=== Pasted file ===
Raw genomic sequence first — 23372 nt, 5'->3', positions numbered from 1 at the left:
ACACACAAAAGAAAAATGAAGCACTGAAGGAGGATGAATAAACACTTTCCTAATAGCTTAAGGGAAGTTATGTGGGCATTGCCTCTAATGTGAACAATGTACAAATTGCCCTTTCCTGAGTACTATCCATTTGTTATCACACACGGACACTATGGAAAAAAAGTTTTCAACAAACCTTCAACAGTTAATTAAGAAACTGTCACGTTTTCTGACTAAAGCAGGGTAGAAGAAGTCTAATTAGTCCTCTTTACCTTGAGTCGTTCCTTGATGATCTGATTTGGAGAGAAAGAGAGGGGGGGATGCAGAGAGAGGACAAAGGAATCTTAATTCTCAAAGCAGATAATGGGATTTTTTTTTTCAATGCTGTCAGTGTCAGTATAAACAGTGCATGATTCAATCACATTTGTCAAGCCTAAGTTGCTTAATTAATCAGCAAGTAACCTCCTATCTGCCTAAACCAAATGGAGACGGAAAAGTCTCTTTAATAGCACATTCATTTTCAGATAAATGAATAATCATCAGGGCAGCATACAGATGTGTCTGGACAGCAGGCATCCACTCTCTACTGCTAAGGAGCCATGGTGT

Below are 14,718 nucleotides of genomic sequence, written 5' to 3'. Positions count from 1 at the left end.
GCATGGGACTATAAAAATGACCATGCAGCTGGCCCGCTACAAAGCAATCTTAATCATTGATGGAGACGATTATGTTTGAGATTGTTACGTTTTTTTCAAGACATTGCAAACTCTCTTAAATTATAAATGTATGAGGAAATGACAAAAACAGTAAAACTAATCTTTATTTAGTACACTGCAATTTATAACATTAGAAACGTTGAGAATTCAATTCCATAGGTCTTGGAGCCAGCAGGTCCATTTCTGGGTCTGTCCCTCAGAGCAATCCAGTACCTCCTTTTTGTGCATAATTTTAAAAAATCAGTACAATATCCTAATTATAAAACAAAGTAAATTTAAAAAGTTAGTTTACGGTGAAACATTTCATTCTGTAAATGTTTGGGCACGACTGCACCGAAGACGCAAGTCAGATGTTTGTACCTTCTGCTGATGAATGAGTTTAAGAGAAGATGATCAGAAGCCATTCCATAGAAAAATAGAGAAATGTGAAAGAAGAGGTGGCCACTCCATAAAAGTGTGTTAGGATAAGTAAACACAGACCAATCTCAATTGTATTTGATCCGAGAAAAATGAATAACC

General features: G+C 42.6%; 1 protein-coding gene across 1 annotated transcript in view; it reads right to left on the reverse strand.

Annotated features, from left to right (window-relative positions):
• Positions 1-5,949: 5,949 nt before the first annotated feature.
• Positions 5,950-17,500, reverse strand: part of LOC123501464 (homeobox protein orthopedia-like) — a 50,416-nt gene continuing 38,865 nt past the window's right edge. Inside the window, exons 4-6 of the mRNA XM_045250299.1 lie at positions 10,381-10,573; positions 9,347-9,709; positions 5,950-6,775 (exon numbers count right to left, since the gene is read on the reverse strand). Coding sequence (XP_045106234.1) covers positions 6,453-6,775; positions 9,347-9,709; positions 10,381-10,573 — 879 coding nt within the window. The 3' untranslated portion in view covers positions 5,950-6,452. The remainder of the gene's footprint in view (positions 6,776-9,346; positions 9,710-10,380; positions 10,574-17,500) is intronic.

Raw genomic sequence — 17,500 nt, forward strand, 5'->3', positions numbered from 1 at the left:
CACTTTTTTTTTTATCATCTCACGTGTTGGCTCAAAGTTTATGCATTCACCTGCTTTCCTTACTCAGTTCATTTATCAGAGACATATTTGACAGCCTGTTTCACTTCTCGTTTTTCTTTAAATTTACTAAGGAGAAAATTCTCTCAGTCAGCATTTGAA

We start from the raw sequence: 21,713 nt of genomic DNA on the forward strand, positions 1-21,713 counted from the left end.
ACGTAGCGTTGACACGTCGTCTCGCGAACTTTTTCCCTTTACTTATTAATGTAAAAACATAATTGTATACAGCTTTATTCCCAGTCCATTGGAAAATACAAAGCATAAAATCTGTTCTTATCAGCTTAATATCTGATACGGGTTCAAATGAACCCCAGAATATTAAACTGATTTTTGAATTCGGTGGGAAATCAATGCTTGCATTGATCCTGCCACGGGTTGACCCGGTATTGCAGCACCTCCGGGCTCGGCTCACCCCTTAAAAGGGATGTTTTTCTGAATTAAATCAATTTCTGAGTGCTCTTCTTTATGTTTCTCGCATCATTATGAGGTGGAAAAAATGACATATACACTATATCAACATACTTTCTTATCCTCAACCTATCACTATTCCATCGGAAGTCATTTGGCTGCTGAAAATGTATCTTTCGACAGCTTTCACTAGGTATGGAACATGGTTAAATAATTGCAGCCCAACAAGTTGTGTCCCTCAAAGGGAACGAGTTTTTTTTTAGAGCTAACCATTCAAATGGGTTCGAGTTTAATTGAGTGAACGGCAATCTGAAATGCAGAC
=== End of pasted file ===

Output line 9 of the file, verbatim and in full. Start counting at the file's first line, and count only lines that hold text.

Raw genomic sequence — 17,500 nt, forward strand, 5'->3', positions numbered from 1 at the left: